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Chapter 3

Chapter 3-Six plagues of antiquity.docx
Chapter 3-Six plagues of antiquity.docx

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School
University of Toronto Scarborough
Department
Health Studies
Course
HLTB21H3
Professor
Caroline Barakat
Semester
Winter

Description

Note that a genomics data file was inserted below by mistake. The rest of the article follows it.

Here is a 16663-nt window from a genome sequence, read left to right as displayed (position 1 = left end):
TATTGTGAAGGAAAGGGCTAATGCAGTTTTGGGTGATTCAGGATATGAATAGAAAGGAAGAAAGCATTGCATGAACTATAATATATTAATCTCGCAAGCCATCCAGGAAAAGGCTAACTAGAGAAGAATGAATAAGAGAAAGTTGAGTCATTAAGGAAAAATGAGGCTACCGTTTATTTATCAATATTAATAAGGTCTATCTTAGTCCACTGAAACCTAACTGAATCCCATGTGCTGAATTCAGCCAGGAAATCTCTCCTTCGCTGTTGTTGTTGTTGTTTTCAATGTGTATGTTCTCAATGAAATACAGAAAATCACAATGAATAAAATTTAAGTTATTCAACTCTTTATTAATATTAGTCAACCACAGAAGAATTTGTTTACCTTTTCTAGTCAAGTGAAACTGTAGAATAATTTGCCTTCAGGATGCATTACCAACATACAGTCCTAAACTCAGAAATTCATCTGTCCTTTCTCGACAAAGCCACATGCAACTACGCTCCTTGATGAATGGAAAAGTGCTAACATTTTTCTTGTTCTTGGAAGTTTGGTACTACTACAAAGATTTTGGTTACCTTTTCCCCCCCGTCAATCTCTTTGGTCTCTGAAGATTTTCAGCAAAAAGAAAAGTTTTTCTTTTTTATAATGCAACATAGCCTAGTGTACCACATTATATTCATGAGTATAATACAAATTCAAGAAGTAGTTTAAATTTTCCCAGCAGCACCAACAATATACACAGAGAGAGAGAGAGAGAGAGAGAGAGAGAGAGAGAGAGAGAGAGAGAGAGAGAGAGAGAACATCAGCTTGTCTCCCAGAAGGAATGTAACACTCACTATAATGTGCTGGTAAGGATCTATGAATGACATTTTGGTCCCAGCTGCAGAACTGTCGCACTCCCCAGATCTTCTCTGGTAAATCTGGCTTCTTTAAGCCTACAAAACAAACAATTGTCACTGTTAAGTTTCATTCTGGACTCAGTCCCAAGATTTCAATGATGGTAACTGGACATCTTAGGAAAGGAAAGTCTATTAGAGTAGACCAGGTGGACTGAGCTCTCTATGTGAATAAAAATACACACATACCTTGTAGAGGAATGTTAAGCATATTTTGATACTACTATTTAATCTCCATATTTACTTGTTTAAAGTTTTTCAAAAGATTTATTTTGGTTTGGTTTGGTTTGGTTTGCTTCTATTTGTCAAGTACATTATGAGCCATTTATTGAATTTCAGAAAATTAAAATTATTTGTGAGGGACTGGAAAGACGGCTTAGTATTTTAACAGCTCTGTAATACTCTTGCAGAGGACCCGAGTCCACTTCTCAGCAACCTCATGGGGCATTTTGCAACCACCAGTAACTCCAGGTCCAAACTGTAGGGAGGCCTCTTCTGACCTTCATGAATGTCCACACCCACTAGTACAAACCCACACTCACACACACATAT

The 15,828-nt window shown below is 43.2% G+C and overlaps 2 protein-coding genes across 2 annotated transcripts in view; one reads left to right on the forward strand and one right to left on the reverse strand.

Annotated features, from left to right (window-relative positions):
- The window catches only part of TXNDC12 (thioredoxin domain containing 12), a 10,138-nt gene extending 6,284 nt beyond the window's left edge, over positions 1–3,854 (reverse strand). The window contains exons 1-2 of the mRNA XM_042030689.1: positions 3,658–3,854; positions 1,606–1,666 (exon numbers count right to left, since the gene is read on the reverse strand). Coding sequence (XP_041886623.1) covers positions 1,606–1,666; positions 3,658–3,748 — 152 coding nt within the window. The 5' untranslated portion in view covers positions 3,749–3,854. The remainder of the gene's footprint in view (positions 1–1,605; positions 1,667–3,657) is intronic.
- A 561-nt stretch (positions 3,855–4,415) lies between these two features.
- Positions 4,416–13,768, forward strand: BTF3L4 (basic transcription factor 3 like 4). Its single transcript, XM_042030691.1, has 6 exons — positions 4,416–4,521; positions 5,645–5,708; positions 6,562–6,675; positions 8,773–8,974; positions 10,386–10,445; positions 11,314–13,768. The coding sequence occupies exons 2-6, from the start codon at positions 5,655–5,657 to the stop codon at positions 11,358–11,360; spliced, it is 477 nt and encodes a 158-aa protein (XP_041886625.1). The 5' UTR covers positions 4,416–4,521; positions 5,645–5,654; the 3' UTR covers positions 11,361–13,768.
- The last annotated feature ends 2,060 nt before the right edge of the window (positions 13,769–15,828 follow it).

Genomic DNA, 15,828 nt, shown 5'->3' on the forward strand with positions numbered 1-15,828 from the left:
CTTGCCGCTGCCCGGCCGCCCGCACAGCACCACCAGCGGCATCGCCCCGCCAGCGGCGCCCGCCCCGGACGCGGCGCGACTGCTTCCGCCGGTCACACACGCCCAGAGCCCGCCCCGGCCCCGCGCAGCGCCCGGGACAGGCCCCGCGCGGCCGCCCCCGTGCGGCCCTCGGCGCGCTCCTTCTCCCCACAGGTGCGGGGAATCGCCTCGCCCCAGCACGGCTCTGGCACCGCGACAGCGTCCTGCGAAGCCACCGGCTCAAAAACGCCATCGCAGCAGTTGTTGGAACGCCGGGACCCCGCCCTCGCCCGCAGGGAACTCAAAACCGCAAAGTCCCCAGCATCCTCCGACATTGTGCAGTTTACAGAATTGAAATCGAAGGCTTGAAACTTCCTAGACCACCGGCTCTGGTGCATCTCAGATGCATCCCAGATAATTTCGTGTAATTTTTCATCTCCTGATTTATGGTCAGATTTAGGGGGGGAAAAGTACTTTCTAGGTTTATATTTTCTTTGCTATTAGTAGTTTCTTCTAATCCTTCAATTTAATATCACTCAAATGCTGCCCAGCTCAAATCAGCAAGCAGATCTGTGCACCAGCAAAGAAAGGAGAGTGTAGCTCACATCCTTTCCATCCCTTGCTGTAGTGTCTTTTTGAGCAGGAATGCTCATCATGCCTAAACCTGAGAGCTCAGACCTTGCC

Chapter 3The Six plagues of Antiquity As humans changed their lifestyles their relationship with infectious diseases came to be altered For 2 million years these human populations consisted of small groups of huntergatherers with limited contact with other such groups and there were no domesticated animals Such a population structure with little or no exposure to new sources of infection and with minimal survival and transmission parasites led to a situation where epidemic diseases were virtually non existent Only diseases with very high transmission rates that induced little or no immunity as well as macro parasitic diseases that did not involve vectors for transmission and sexually transmitted diseases were able to establish themselves in the groups of huntergatherersIt was only until human populations settled down and adopted an agricultural life or continued a nomadic existence that depended on the husbandry of large groups of animals that conditions favoured the emergence of epidemic diseases plaguesAgriculture provided increased amounts of food for the people but it also contributed to conditions that would result in a decline in human healtho The Agricultural Revolution with the cultivation of crops and animal husbandry that provided the driving force for the growth of human cities urbanization Urban life also enhanced the transmission of certain diseases through the air and water by direct contact and by vectors such as snails mosquitoes and flies The diseases with antiquity were characterised by long lived transmission stages as well as those involving person to person contactThe Pharaohs PlagueA look backAssyrian and Babylonan literature as well as the Egyptian papyrus from the Kahun describes a disease that causes blood to appear from the urine called hematuriaSuch a sign was not considered to be connected with disease but to be a mark of puberty in the male child In a relief of the tomb of PtahHetep I and Mehou of the VIth Dynasty at Sakkarah there are figures with enlarged abdomens surely representing the pathology of snail fever or blood fluke diseaseIn 1910 Marc Almand Ruffer examined several Egyptian mummies and found several calcified eggs of the blood fluke in the kidneys of several mummiesFossil snails capable of transmitting blood fluke disease have been found in the well water of Jericho It has been predicted that the water was infested with infected snails resulting in a high level of disease The people of Jericho were so defeated by the disease that they were easily defeated by Joshuas armyThe city remained deserted for 500 years and centuries of recurring drought destroyed all the snails and the city remained free from disease to this daySoon after food production began in the Fertile Crescent it spread to other parts of Eurasia and North Africa The plants and domesticated animals formed the basis for agriculture in the valley s and triggered the rise of Egyptian civilizationEgypt despite its beautiful architecture was deeply affected by snail fever The disease could not be kept under control because o The early civilizations of Europe and those of the Fertile Crescent Summer Assyria and Babylon were based on agriculturewhich required irrigation andor natural flooding by the riverso Irrigation farming especially in the tropics created conditions favourable for the transmission of snail fever caused by the blood fluke o Blood fluke disease is not a fatal disease but its corrosiveo The rule of the pharaohs may have been due to the power of the snail and the blood fluke and malaria the classic plagues of Egyptwhich debilitated the populationo Egypt was subjected to internal political dissension and attack by their ironarmed neighbours the Assyrians and their civilization which was based on agriculture and copper weapons began to collapseo The cause of snail fever was unknown to the Egyptians because the transmission stages of the parasites eggs miracidia and cercariaeare microscopic and the adult worms are tiny and live within small blood vessels Blood fluke DiseaseBlood fluke disease also known as snail fever or endemic hematuria involves feces or urine water snails and a flatwormThe first people to experience this disease was the soldiers of Napoleons army during the invasion of Egypt The symptom of the diseasebloody urine was rife among the soldiers but many believed that it was the excessive heat that caused this conditionBillharz a German physician working in Egypt discovered worms in the blood vesselsSchistosomablood fluke disease is called schistosomiasis or bilhazaria due to Bilharzs discovery In 1851 Bilharz reported seeing microscopic eggs with a pointed spine in a female worm he observed these eggs in the bladder and within the egg he observed a small motile embryoHe found that the egg would hatch to release a small ciliated larva that swam around for about an hour until in disintegrated Also by examining the blood tinged urine under a microscope he found schistosome eggs several of which hatched to give progency that swam by using their ciliaThe suspicion remained that humans acquired the infection either by eating infected snails or by drinking water containing the ciliated larvae called miracidia There were three known species of the human infecting blood flukes Schistosoma japonicium schistosoma mansoni
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